Malicious rumors are a weapon of political warfare. The Kremlin adeptly uses them to erode trust and sow divisions. But what we have seen so far—fake news sites, the use of stolen, twisted information, swarms of pretend social-media accounts and so forth—is just the start. Next-generation tactics will be far worse. They will involve audio and video that has not just been edited in order to deceive, but outright invented.
Worries have been growing for months. This summer, the Economist published a story called “Fake News: you ain’t seen nothing yet,” highlighting how French musician Françoise Hardy purportedly discussed President Donald Trump’s inauguration in a YouTube video in which she looks only 20 years old; she is actually 73. And the words she “speaks” are actually those of Trump’s adviser, Kellyanne Conway. The “recording” never happened: computer software had analyzed and reworked previously published material.
That video was monochrome, and grainy. But the technology has already leapt ahead. Nvidia, a company that specializes in graphics processing, has just published a paper showing how its software can turn daytime scenes into night, and winter ones into summer (it can also turn pictures of cats into wild animals).
This is going to turn modern life upside down. We are quite used to forgeries—but of documents, not people. It will not be long before anyone with a sufficiently powerful computer and the right software can produce a video of any politician saying anything. How will the world react to footage of Vladimir Putin confessing that the invasion of Ukraine was a mistake—or issuing an ultimatum to the Baltic states? How will we know whether these images and sounds are real? And if the Kremlin then denies that Putin said anything of the kind, how do we know if the denial is truthful? Indeed, perhaps the footage of the spokesman issuing the denial is itself just a computer-generated forgery.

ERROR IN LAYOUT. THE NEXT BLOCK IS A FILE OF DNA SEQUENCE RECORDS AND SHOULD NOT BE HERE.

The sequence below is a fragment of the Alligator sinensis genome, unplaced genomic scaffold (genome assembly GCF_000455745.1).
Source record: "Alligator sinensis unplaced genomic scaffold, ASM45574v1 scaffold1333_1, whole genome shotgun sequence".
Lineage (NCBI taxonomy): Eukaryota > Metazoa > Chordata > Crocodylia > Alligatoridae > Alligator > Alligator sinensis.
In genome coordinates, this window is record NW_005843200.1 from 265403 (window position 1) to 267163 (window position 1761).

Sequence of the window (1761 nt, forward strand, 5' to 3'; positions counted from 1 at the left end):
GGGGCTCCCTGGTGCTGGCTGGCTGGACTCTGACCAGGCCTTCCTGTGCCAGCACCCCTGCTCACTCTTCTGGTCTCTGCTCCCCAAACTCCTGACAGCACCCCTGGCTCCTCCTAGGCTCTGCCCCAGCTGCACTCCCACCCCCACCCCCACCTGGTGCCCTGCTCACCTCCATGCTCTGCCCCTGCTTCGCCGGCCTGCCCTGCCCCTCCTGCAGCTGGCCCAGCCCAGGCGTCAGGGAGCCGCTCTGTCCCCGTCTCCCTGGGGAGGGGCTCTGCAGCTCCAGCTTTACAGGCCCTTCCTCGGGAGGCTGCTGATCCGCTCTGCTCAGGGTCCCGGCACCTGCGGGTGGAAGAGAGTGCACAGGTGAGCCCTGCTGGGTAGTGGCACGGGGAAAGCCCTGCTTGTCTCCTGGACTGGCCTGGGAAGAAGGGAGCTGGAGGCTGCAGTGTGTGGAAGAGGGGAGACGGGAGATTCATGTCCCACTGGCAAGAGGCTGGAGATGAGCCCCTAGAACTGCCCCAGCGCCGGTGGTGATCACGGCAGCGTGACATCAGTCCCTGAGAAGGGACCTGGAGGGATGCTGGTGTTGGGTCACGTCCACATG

Take a voyage a little further into the future, and it will be increasingly difficult to know whether a phone conversation is with a human being. Maybe you are talking to a computer program that perfectly synthesizes your interlocutor’s voice, in response to whatever you say.
The big casualty here is trust. We believe, more or less, the tinny sounds and flickering images that electronic devices bring us. Once manipulation becomes cheap and ubiquitous, the impact will be initially disruptive, and then corrosive. It will be easy to start riots and wars, and to destroy reputations. Many people will stop believing anything they consume electronically: news will be no different from entertainment. A music video and a clip of a public figure saying or doing something outrageous will be rated solely on their capacity to divert, rather than for any factual content.
The big question is what happens after that. Daily life demands a reasonable level of certainty—about the date and the time of day, our whereabouts, what we are buying and selling, and whom we are dealing with. Long ago, all that happened solely based on physical proximity. We would tell the time by looking at the sun, or perhaps a nearby clock, orient ourselves from familiar landmarks, and trust only people we met face-to-face. It will be hard to go back to that era.
Our best ally here will be cryptography, which can create signatures and landmarks that allow us to start trusting our interlocutors and our surroundings. A video of Putin signed with his personal encryption key is the real thing. Anything else is suspicious. Technology enabled fake news. It may yet be its doom.